After over thirty-three years as an Optometric Physician, I am still excited about being in the office every day. I enjoy what I do and take special pleasure in meeting patients’ specific vision needs and monitoring their eye health.
How does a seasoned practitioner maintain his level of enthusiasm and energy? I’ve never been one to rest on what I know. I always challenge myself to learn more. I was on the Oregon Board of Optometry for an unusually long term of almost eleven years. Charged with enforcing the laws and regulations of Oregon Optometry Law, I had to be ahead of the pack in standards of practice.
I served on the National Board of Examiners in Optometry, traveling to the colleges and universities of Optometry around the US to administer National Board examinations. Seeing the variations of education and clinical techniques demonstrated by the new graduates keeps me informed and allows me to modify my techniques on a continuing basis.
Several years ago, when I had day to day practice pretty well under control, I chose to advance my neurological studies even further. I am now on the Medical Staff at two regional medical centers (Asante RRMC and Providence Medford Medical Center) contributing my diagnostic, and therapy skills to the recovery of Traumatic Brain injury and stroke patients, and other with neurological and auto-immune medical mischief.
With apologies to Lee Iacoca, “…this is not your father’s Optometry.” I am an adjunct instructor at Pacific University College of Optometry, teaching advanced pharmaceutical therapy and minor surgical techniques related to the eye, lids and adjacent tissue. Throughout my practice experience have served as an adjunct associate professor at Pacific lecturing in areas of patient communication, strabismus( lazy and wandering eye) and low vision services.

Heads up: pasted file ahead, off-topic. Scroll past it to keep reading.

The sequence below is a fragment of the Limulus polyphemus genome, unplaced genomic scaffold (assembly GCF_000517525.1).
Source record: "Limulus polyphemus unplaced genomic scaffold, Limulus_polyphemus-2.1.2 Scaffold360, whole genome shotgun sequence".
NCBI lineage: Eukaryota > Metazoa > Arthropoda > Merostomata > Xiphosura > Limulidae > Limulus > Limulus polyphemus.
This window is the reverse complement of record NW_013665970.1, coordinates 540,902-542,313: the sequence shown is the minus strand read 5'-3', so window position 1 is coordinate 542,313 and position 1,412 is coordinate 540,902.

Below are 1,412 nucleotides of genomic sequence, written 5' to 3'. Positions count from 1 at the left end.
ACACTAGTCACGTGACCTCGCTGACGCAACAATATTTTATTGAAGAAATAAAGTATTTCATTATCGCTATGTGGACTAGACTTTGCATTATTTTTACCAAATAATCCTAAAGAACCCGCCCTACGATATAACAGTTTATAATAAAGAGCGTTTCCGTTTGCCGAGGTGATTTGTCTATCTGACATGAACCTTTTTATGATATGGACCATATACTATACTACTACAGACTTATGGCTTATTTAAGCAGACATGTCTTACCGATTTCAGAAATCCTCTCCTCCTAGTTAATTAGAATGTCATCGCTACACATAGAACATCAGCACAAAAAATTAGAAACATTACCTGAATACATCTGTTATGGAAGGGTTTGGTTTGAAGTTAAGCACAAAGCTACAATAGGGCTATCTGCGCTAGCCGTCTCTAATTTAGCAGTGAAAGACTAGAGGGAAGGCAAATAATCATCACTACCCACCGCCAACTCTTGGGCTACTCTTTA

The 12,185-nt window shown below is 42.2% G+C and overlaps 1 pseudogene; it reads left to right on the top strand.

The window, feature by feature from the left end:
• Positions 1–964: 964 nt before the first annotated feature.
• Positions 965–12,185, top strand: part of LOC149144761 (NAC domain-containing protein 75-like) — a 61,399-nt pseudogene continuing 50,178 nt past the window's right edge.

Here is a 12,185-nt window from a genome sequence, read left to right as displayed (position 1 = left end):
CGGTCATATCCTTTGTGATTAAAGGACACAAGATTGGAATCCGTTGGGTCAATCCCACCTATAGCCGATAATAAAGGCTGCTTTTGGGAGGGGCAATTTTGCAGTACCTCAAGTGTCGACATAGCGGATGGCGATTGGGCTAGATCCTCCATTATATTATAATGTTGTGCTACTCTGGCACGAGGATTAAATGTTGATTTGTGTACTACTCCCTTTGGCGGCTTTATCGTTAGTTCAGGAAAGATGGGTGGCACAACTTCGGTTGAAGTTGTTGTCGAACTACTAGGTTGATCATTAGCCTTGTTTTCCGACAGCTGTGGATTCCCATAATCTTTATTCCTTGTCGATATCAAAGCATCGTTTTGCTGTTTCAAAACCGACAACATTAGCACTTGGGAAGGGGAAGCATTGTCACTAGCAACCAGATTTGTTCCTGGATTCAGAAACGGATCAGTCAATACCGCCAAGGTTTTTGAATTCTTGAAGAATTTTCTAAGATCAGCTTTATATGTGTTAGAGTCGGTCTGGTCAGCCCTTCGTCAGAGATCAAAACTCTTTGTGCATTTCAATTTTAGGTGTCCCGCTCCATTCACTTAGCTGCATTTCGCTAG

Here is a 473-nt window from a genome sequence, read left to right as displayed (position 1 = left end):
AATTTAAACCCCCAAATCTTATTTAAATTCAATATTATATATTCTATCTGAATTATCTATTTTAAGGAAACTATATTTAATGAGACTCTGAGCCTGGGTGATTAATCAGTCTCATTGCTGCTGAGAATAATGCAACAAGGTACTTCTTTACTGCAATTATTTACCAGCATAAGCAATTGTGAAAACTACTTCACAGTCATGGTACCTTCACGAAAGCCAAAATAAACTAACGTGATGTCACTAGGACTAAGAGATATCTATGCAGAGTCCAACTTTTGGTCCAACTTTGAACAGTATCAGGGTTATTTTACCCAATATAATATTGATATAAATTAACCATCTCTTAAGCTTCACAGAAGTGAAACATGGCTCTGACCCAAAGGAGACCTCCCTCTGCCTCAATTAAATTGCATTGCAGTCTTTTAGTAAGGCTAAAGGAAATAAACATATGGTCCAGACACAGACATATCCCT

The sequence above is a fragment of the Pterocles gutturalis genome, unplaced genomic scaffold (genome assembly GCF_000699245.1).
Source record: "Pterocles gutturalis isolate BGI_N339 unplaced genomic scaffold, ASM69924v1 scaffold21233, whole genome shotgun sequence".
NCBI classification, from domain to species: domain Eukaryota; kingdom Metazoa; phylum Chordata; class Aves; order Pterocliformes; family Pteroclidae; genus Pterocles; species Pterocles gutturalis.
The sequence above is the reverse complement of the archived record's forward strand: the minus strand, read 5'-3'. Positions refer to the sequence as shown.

My clinical approach stresses early detection and prevention to minimize as much as possible, long term dependence on eye wear. I conduct in-services for teachers, home school teacher/parents, nurses, occupational and physical therapists and many other professional public and private groups.
Be warned: I grade my patients on their entertainment value. I would go crazy if all I did was sit in a dimmed room asking “which is better one or two”. I never regard the patient as two eyeballs floating in space but rather as a whole person with concerns for their overall health, lifestyle and stresses that can impact the precious gift of sight. The stories and situations of my patients are wonderfully varied, colorful and always insightful.
Most of my patients earn an “A”.
I do my best to earn an “A” from them.